All posts tagged: worst effects of climate change

John Kerry Is Embarrassed by America’s Climate Politics

John Kerry Is Embarrassed by America’s Climate Politics

The smallest hint of frustration had crept into John Kerry’s voice. We were talking about international climate diplomacy, which for the past two years has been Kerry’s job as the U.S. special presidential envoy on climate, a role President Joe Biden created to signal his commitment to the issue. Kerry’s last day is Wednesday, and when we spoke a couple of weeks ago, I asked him why the United States—historically the largest emitter of greenhouse gases—had pledged a paltry $17.5 million to a new fund for countries suffering the worst effects of climate change. “Our politics are embarrassing,” he said. “Congress zeroes out things that have climate beside it. And so the reason of the 17.5 is that’s all that was appropriated.” His frustration is well founded. Kerry was in his first Senate term in 1988 when congressional testimony by James Hansen and other scientists landed climate change on the national agenda; decades later, U.S. emissions are starting to creep down, but the U.S. just had the most intensive year for oil production it ever …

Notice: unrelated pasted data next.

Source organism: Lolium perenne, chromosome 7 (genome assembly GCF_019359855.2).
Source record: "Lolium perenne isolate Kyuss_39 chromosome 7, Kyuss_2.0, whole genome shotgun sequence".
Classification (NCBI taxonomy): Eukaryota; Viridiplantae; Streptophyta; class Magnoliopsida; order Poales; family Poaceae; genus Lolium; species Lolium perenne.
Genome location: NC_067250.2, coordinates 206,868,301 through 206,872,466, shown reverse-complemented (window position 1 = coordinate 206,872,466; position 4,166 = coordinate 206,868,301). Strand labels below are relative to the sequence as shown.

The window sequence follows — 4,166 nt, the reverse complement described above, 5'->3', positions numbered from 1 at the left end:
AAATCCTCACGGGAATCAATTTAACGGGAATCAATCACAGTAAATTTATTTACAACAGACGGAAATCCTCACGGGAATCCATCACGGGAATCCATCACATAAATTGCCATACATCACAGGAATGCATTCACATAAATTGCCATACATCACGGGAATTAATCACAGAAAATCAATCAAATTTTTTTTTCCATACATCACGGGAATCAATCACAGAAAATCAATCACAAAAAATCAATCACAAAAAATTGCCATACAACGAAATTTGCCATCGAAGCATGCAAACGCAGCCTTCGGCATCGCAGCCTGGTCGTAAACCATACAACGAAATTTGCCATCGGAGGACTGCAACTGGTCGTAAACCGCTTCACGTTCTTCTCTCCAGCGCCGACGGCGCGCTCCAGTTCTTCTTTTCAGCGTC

Earth’s Hot Oceans Are a Cosmic Tragedy

Earth’s Hot Oceans Are a Cosmic Tragedy

The ocean off the coast of southern Florida is having a long, hot summer. For weeks, surface temperatures hovered around 90 degrees Fahrenheit, before dropping to the 80s last week. The world’s third-largest barrier reef is dying, and scientists are fishing out coral samples and bringing them to the cool safety of laboratory tanks. One spot along the coastline hit triple-digit temperatures last month, conditions you would expect inside a hot tub. Some coastal Floridians skipped their usual dips in the ocean because it didn’t seem appealing anymore. Marine heat waves—periods of persistent and anomalously high temperatures of surface seawater—have materialized in other parts of the world too. The surface temperatures of about 44 percent of Earth’s oceans are currently experiencing extreme heat, according to the National Oceanic and Atmospheric Administration. Some of that warming is to be expected, because 2023 is an El Niño year. But “all of these marine heat waves are made warmer because of climate change,” Dillon Amaya, a research scientist at NOAA’s Physical Sciences Laboratory, told me. June was already …